Ruth Patterson: Belfast councillor expelled from DUP
Belfast councillor Ruth Patterson has been expelled from the Democratic Unionist Party (DUP), its leader Peter Robinson has told the BBC.
She has been removed for allegedly bringing the party into disrepute.
Ms Patterson recently criticised the party's decision to overlook her for the South Belfast assembly seat vacated by Jimmy Spratt, and instead appointing former special adviser Emma Pengelly.
Mr Robinson said Ms Patterson has a right to appeal her expulsion.
He said party officers "unanimously decided to expel her earlier this week".
He added that he believed "there has been some correspondence" between the party and Ms Patterson since she was informed of the decision.
Ms Pengelly took her place in the Northern Ireland Assembly in September through the co-option system, which allows parties to replace departing MLAs with a party colleague without a by-election.
It has been used extensively by many of the parties in the assembly.
Within a month of her selection as an MLA for South Belfast, Ms Pengelly was appointed as a junior minister in the Office of the First Minister and deputy First Minister.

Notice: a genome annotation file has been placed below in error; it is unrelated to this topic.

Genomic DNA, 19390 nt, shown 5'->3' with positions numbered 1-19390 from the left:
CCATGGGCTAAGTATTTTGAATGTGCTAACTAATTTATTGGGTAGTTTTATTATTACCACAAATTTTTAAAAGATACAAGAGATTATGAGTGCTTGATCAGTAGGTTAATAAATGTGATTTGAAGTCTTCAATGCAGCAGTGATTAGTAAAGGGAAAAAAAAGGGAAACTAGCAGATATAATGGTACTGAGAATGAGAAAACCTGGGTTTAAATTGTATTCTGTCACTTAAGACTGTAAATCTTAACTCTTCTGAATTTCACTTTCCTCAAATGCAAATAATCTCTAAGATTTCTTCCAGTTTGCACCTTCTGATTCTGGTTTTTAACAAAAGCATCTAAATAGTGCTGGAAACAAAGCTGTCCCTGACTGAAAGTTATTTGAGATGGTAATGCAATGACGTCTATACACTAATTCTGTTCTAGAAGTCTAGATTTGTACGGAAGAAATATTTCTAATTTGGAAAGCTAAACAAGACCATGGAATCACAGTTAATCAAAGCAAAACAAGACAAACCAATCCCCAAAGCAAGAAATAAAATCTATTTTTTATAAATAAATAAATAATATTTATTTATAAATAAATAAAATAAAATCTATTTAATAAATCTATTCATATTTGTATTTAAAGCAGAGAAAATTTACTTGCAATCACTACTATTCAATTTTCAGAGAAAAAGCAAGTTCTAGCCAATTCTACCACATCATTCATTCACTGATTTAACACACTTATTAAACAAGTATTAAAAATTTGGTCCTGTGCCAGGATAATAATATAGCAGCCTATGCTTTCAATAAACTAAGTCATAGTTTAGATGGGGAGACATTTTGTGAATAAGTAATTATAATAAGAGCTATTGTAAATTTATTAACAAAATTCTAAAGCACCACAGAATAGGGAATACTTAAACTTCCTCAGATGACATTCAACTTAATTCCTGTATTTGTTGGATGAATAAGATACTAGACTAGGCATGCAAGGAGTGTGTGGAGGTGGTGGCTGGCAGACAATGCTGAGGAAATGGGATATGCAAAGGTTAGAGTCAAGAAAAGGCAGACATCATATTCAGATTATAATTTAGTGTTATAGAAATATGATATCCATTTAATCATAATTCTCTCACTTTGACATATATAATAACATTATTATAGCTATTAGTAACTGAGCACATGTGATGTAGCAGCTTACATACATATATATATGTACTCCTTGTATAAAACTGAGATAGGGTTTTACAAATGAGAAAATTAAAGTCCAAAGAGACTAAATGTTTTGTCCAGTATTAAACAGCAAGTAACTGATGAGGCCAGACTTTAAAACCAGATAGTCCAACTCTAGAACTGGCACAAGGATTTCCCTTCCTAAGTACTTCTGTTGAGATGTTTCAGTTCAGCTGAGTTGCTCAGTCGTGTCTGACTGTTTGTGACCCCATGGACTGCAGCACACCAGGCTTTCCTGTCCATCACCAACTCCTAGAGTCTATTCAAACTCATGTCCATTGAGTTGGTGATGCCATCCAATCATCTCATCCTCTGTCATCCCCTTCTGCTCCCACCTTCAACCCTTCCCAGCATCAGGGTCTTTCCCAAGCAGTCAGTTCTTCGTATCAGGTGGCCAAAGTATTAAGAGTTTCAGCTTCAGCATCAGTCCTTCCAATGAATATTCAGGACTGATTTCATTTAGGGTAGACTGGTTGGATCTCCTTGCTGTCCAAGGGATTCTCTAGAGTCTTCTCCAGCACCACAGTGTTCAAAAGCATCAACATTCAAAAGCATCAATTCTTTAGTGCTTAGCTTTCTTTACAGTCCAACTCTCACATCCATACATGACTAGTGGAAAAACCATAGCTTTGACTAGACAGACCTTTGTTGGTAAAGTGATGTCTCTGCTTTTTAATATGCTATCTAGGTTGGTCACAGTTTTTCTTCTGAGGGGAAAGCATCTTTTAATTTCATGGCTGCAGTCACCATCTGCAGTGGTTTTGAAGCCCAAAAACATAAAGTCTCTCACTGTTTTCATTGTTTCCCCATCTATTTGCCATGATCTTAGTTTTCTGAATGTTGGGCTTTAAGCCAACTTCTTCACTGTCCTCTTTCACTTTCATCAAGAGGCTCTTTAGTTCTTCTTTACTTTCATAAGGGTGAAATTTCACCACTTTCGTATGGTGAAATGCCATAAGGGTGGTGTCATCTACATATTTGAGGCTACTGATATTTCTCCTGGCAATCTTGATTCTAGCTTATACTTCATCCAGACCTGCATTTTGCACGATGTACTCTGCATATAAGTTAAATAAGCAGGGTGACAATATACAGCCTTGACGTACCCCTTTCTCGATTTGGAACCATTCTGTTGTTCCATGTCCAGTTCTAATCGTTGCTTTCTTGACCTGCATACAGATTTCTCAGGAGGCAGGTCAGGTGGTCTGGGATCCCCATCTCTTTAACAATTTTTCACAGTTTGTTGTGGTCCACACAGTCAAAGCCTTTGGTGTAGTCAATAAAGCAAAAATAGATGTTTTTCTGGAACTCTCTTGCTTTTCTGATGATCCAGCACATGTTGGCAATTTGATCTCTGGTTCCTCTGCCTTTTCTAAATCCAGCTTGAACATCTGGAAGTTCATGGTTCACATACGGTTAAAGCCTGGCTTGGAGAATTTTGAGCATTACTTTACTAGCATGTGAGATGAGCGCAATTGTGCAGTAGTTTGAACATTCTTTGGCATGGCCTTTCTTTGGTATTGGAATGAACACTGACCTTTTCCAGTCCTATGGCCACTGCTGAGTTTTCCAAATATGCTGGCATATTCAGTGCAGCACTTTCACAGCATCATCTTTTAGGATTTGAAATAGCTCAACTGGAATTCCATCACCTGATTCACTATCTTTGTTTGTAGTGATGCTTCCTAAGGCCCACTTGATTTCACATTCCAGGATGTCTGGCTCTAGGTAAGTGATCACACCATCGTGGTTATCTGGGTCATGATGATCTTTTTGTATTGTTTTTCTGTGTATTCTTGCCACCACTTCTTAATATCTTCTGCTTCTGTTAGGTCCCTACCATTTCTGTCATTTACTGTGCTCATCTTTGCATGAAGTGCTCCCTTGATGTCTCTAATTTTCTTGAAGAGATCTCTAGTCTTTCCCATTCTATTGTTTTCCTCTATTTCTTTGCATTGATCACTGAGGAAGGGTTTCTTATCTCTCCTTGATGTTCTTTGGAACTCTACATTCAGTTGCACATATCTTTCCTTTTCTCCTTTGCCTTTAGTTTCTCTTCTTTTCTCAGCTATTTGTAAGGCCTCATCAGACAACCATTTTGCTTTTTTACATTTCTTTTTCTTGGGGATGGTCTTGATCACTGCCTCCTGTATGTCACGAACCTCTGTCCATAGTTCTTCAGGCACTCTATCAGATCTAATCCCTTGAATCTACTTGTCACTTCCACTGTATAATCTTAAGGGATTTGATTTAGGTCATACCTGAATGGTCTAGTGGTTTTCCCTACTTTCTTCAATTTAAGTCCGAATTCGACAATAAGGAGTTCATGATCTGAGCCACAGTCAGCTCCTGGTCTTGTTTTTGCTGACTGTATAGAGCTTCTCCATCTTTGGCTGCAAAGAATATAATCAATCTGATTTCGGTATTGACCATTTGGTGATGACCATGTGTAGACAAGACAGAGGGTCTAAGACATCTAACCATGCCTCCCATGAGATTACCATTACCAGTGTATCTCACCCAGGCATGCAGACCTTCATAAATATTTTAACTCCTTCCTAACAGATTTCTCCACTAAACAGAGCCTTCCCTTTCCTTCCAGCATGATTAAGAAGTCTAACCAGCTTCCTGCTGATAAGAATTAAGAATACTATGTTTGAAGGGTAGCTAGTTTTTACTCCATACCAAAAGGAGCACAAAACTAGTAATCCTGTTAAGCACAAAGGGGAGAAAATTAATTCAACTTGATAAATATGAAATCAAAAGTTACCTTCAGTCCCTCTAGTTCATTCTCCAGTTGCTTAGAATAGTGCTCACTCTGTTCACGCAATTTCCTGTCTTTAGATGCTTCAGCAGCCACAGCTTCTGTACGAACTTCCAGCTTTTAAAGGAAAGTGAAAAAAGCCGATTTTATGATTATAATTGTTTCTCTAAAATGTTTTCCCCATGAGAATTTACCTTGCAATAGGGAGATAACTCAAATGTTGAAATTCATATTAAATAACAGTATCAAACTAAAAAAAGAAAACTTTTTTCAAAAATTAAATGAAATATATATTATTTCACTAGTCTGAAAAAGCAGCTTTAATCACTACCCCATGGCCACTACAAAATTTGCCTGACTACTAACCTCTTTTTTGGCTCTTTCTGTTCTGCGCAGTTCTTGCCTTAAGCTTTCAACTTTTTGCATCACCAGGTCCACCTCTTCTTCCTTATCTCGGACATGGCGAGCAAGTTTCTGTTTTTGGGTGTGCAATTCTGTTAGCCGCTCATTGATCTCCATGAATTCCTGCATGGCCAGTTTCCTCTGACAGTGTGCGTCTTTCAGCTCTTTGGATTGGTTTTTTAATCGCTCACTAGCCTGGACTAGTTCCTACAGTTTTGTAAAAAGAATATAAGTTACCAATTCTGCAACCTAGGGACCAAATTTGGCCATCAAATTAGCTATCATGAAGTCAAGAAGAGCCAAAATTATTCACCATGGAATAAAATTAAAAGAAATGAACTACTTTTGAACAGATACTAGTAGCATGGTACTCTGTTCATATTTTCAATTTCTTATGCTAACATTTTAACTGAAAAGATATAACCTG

She had previously worked in the department as a special adviser to the first minister for almost nine years.
Last month, Ms Patterson, a former deputy lord mayor of Belfast, said she had been annoyed by Ms Pengelly's dual promotion.
"There is a principle, in my book, of giving someone who has earned something the chance, rather than someone who does not have one solitary vote, who has never stood for election, who has never run the gauntlet of an election," she said.
"It it not sour grapes. Anyone in my position would feel exactly the same - not surprised, but let down.
"I thought I was worth a little more."
Ms Patterson also said last month that her party's return to the Northern Ireland Executive after the publication of a report on paramilitaries had shocked her "to the core".
She said she had major difficulties with the move, and had been considering her position in the party.